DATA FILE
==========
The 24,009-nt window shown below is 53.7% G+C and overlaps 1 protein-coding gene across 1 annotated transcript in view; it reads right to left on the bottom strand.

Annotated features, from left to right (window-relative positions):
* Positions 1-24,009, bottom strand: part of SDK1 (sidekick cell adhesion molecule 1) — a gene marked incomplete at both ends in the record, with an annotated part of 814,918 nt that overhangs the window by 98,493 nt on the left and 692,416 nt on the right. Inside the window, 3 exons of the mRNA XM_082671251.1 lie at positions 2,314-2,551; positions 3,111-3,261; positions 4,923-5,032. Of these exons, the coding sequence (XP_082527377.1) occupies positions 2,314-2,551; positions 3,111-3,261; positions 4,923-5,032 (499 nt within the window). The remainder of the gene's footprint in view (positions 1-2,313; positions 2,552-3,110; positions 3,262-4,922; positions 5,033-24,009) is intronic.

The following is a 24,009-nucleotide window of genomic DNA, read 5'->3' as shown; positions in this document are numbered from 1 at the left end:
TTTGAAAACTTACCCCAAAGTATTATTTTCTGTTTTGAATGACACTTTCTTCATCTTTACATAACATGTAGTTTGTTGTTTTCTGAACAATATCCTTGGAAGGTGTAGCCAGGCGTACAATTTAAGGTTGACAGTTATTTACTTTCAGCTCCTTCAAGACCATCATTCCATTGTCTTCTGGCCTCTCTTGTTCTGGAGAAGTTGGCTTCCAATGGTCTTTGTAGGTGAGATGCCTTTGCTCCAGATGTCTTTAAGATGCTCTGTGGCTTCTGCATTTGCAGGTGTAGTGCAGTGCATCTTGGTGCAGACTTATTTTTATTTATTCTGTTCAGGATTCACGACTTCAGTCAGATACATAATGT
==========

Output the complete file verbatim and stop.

The 24,009-nt window shown below is 53.7% G+C and overlaps 1 protein-coding gene across 1 annotated transcript in view; it reads right to left on the bottom strand.

Annotated features, from left to right (window-relative positions):
* Positions 1-24,009, bottom strand: part of SDK1 (sidekick cell adhesion molecule 1) — a gene marked incomplete at both ends in the record, with an annotated part of 814,918 nt that overhangs the window by 98,493 nt on the left and 692,416 nt on the right. Inside the window, 3 exons of the mRNA XM_082671251.1 lie at positions 2,314-2,551; positions 3,111-3,261; positions 4,923-5,032. Of these exons, the coding sequence (XP_082527377.1) occupies positions 2,314-2,551; positions 3,111-3,261; positions 4,923-5,032 (499 nt within the window). The remainder of the gene's footprint in view (positions 1-2,313; positions 2,552-3,110; positions 3,262-4,922; positions 5,033-24,009) is intronic.

The following is a 24,009-nucleotide window of genomic DNA, read 5'->3' as shown; positions in this document are numbered from 1 at the left end:
TTTGAAAACTTACCCCAAAGTATTATTTTCTGTTTTGAATGACACTTTCTTCATCTTTACATAACATGTAGTTTGTTGTTTTCTGAACAATATCCTTGGAAGGTGTAGCCAGGCGTACAATTTAAGGTTGACAGTTATTTACTTTCAGCTCCTTCAAGACCATCATTCCATTGTCTTCTGGCCTCTCTTGTTCTGGAGAAGTTGGCTTCCAATGGTCTTTGTAGGTGAGATGCCTTTGCTCCAGATGTCTTTAAGATGCTCTGTGGCTTCTGCATTTGCAGGTGTAGTGCAGTGCATCTTGGTGCAGACTTATTTTTATTTATTCTGTTCAGGATTCACGACTTCAGTCAGATACATAATGT